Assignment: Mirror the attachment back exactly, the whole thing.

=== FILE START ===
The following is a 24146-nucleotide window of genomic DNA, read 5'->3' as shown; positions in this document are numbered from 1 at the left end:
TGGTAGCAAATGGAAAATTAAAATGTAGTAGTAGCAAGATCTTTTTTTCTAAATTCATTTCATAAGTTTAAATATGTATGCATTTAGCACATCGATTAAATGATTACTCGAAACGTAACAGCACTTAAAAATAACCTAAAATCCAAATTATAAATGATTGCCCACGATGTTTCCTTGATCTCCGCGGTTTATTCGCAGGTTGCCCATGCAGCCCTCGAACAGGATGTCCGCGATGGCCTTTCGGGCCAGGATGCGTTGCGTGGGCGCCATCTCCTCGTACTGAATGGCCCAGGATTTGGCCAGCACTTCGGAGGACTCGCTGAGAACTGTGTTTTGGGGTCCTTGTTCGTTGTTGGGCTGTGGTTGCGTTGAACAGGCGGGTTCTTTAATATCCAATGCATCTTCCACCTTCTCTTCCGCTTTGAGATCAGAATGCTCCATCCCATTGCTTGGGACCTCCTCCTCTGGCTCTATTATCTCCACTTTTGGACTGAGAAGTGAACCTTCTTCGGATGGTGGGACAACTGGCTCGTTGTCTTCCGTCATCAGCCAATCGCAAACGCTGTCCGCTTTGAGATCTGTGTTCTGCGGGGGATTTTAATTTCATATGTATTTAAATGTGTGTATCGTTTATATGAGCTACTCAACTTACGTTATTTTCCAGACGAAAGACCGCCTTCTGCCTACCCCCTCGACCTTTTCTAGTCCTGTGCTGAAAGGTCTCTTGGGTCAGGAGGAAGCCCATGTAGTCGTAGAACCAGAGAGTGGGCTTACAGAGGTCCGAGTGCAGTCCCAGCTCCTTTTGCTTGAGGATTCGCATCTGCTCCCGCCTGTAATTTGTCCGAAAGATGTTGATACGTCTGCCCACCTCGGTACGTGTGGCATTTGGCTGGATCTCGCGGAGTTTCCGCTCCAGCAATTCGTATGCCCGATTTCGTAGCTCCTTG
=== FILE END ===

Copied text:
The following is a 24146-nucleotide window of genomic DNA, read 5'->3' as shown; positions in this document are numbered from 1 at the left end:
TGGTAGCAAATGGAAAATTAAAATGTAGTAGTAGCAAGATCTTTTTTTCTAAATTCATTTCATAAGTTTAAATATGTATGCATTTAGCACATCGATTAAATGATTACTCGAAACGTAACAGCACTTAAAAATAACCTAAAATCCAAATTATAAATGATTGCCCACGATGTTTCCTTGATCTCCGCGGTTTATTCGCAGGTTGCCCATGCAGCCCTCGAACAGGATGTCCGCGATGGCCTTTCGGGCCAGGATGCGTTGCGTGGGCGCCATCTCCTCGTACTGAATGGCCCAGGATTTGGCCAGCACTTCGGAGGACTCGCTGAGAACTGTGTTTTGGGGTCCTTGTTCGTTGTTGGGCTGTGGTTGCGTTGAACAGGCGGGTTCTTTAATATCCAATGCATCTTCCACCTTCTCTTCCGCTTTGAGATCAGAATGCTCCATCCCATTGCTTGGGACCTCCTCCTCTGGCTCTATTATCTCCACTTTTGGACTGAGAAGTGAACCTTCTTCGGATGGTGGGACAACTGGCTCGTTGTCTTCCGTCATCAGCCAATCGCAAACGCTGTCCGCTTTGAGATCTGTGTTCTGCGGGGGATTTTAATTTCATATGTATTTAAATGTGTGTATCGTTTATATGAGCTACTCAACTTACGTTATTTTCCAGACGAAAGACCGCCTTCTGCCTACCCCCTCGACCTTTTCTAGTCCTGTGCTGAAAGGTCTCTTGGGTCAGGAGGAAGCCCATGTAGTCGTAGAACCAGAGAGTGGGCTTACAGAGGTCCGAGTGCAGTCCCAGCTCCTTTTGCTTGAGGATTCGCATCTGCTCCCGCCTGTAATTTGTCCGAAAGATGTTGATACGTCTGCCCACCTCGGTACGTGTGGCATTTGGCTGGATCTCGCGGAGTTTCCGCTCCAGCAATTCGTATGCCCGATTTCGTAGCTCCTTG